This is a book about monsters. Not the cute, laughably incompetent ones you see in animated movies, but the ones you meet in your own life: ugly thoughts, unexpected losses, inexcusable evils.At age twenty, Kate Wolfe-Jenson had already discovered her monster-mind. She was an expert at negative thinking and expecting disaster. Then she was diagnosed with Multiple Sclerosis. Together, the monsters whipped her into a wild dance, MS tapping out fear and sadness and her monster-mind twirling it into depression, rage and grief. It seemed like the monsters would win. A decade after being diagnosed, she discovered that what she knew about the creative process could help her deal with the frustrations of living with chronic illness (and life in general). Through that understanding, she entered into a dance with illness and healing, rather than running from them.Through memoir, essay and fanciful stories, this book explores the landscape of chronic illness, describes its contours and invites you onto the dance floor.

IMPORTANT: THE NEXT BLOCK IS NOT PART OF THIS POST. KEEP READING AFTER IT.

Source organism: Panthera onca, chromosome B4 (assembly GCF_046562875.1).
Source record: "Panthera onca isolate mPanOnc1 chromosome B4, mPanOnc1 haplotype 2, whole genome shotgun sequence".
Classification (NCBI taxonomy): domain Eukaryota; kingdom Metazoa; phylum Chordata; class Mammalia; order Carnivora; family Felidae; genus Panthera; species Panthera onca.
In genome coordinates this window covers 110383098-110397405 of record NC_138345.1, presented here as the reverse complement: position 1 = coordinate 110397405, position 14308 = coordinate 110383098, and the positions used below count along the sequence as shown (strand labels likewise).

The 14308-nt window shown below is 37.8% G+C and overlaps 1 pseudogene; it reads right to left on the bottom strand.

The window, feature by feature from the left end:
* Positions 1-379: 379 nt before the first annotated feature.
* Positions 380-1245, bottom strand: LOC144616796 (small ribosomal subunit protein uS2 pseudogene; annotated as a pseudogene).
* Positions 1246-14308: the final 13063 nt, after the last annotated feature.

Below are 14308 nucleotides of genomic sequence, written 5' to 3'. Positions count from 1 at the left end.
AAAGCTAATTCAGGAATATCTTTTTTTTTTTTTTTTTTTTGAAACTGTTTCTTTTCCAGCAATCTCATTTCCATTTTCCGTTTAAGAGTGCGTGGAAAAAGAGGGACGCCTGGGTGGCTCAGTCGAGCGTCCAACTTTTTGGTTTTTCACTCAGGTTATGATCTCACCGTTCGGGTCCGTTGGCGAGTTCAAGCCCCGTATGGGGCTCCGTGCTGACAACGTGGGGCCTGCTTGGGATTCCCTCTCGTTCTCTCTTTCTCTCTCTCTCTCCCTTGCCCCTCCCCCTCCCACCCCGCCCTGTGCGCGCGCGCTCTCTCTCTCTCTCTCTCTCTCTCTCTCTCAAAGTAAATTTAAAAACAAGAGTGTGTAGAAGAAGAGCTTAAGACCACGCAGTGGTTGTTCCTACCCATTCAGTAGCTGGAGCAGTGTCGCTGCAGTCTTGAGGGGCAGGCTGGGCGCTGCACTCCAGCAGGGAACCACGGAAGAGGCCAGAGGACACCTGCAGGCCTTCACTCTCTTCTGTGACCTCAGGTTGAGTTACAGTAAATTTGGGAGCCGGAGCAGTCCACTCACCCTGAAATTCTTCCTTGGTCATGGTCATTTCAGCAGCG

Praise from Readers
“amazing, a beautiful blending of honesty and creativity.” Rev. Bebe Baldwin
“It rang so true for me and my journey after the cancer diagnosis.” Pat Nyman
“only those with a chronic sickness… truly know what it feels like day in and day out. I just gave up because I could never find the words. Your way works. Ed Krawiecki 15-year MS veteran
Each month, I try to look at the intersection of illness with my current blog subject. Lately, I’ve been writing about the Buddhist paramita of wisdom. At its core, wisdom is about seeing and understanding the truth. When I was diagnosed (at age 20) with an incurable,...
I am sitting meditationin this bodydamaged from yearsof neural degradationhere I sittorso pocked with scarsfrom surgeries designedto keep it all runningto keep me aliveand mostly functioningwho knew it would bea revolutionary actto sit with this bodywith kind...
When we are so ill that being sick seems like our whole world, how can the Buddhist notion of “exertion” help us? Exertion doesn’t mean hard work (though being sick is hard work.) Instead, it’s about showing up even when we don’t want to and, more than that, showing...
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